In recent videos, Festus Okoye, the National Commissioner and Chairman of the Information and Voter Education Committee of the Independent National Electoral Commission (INEC), has made statements that raise questions about the transparency and integrity of the electoral process. The first video, accessible at [VIDEO 1], shows Okoye confirming the mandatory nature of BIVAS and the real-time electronic upload of polling unit results under Section 64(4) of the Electoral Act….CONTINUE READING
However, in the second video, available at [VIDEO 2], Okoye appears to downplay the significance of real-time result uploads and emphasizes the responsibility of political parties to provide agents to monitor the elections. This raises a fundamental question: If parties are expected to rely on their nominated agents for election monitoring, why has the real-time upload of polling unit results become mandatory under Section 64(4) of the Electoral Act? What is the purpose behind this new provision, considering that the opportunity to nominate polling unit agents has always existed?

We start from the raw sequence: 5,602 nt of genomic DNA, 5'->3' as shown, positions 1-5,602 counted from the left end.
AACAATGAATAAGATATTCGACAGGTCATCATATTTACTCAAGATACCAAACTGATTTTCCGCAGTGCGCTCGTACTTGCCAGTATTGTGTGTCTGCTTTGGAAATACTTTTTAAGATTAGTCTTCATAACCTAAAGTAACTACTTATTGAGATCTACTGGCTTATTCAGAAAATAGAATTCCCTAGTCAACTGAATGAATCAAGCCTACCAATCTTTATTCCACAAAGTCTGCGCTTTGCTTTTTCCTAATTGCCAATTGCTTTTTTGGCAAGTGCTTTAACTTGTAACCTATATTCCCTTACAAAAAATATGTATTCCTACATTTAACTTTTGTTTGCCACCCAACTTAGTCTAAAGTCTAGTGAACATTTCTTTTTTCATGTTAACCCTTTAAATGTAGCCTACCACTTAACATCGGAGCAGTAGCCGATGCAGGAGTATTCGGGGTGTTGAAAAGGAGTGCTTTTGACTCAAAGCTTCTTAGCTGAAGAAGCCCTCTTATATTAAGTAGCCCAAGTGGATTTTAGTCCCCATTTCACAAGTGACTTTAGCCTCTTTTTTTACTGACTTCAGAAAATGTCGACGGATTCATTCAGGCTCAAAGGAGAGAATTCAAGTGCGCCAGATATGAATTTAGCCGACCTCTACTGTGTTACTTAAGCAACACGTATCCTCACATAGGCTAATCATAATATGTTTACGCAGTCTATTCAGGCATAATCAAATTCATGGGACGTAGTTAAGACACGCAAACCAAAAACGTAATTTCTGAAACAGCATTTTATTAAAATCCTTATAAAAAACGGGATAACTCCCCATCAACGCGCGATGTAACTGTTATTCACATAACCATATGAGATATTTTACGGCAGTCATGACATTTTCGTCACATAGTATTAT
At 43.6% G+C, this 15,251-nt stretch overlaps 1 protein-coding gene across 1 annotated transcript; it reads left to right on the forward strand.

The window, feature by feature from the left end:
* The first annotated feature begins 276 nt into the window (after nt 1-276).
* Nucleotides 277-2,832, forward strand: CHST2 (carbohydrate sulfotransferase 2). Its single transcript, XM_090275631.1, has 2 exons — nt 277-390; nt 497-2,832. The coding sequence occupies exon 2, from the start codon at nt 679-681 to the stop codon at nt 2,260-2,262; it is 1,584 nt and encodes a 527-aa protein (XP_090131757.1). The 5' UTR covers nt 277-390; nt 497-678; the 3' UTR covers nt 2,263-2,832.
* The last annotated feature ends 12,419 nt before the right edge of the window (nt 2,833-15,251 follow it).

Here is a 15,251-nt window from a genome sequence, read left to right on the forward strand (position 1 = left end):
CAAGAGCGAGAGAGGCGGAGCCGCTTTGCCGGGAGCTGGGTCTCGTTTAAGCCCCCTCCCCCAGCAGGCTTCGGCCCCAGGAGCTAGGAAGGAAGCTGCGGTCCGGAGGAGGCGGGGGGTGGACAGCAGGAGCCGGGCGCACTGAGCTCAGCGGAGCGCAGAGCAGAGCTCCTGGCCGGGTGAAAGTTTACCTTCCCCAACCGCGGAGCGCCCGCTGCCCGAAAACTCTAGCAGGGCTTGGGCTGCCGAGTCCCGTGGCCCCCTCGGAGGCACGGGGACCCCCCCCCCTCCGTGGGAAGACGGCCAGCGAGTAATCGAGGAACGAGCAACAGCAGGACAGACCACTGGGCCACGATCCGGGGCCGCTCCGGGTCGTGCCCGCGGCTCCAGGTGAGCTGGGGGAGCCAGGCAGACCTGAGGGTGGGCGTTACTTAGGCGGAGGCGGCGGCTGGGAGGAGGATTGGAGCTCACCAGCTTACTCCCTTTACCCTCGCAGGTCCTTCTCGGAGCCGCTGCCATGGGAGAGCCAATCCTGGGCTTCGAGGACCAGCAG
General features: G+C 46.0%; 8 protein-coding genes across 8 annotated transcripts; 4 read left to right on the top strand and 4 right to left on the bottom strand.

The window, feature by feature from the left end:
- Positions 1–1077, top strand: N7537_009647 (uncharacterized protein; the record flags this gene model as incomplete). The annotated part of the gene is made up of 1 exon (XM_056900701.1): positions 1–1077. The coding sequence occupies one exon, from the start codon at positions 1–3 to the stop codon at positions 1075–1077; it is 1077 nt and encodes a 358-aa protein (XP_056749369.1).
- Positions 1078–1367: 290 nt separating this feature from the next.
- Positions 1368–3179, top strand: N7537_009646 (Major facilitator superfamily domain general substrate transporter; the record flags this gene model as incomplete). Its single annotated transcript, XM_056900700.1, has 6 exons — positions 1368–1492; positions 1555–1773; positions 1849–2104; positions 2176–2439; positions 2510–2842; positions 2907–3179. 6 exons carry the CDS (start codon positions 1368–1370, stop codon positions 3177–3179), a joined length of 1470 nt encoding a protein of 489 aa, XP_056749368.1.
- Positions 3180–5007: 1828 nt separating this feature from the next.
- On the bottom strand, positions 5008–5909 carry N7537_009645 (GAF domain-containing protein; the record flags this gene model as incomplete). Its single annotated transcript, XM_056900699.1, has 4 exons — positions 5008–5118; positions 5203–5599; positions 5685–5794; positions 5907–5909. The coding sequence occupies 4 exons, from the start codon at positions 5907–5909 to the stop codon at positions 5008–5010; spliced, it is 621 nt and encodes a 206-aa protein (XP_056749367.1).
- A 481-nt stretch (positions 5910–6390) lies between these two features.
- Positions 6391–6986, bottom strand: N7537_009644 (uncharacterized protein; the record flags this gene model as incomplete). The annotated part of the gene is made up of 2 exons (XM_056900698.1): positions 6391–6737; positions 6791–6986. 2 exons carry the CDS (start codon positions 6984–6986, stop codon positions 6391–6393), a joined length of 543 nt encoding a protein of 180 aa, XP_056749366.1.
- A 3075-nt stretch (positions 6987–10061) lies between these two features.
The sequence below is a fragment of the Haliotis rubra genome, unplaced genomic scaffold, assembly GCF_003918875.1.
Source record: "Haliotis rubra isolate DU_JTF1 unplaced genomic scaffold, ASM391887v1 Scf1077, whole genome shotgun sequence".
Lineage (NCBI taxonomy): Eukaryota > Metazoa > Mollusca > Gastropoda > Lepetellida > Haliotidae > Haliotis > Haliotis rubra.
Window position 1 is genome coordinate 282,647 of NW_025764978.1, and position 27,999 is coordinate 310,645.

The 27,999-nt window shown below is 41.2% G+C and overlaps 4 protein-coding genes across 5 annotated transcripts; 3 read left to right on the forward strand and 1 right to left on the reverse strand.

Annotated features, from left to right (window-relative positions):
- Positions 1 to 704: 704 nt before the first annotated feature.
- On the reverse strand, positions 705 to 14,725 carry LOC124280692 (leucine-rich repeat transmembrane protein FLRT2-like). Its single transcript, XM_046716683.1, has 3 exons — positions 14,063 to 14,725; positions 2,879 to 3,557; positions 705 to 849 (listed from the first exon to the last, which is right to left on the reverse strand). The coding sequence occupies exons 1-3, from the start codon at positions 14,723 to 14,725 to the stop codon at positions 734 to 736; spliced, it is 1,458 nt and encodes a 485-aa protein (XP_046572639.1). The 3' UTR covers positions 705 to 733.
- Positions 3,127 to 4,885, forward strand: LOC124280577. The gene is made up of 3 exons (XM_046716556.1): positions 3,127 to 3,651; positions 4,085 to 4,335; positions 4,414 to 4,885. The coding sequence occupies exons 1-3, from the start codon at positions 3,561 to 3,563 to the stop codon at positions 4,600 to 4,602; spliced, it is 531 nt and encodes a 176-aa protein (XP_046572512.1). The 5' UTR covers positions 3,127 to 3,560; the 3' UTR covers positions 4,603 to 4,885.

In recent appearances on various television stations, Festus Okoye allegedly sought to cover up the rigging that occurred on February 25. The contradictory videos alone is an evidence to support this claim. INEC stands accused of deliberately obstructing the real-time electronic transmission of presidential results, manipulating outcomes to favor their chosen candidate. Festus Okoye and his associates may have underestimated the determination of this generation.
In a same democratic country, individuals like Festus Okoye would face legal consequences for their contradictory statements, perjury, and actions that endanger the interests of the masses while shattering the hope of ordinary Nigerians.
The spotlight remains on the judiciary as Nigerians watch eagerly for justice to prevail….CONTINUE READING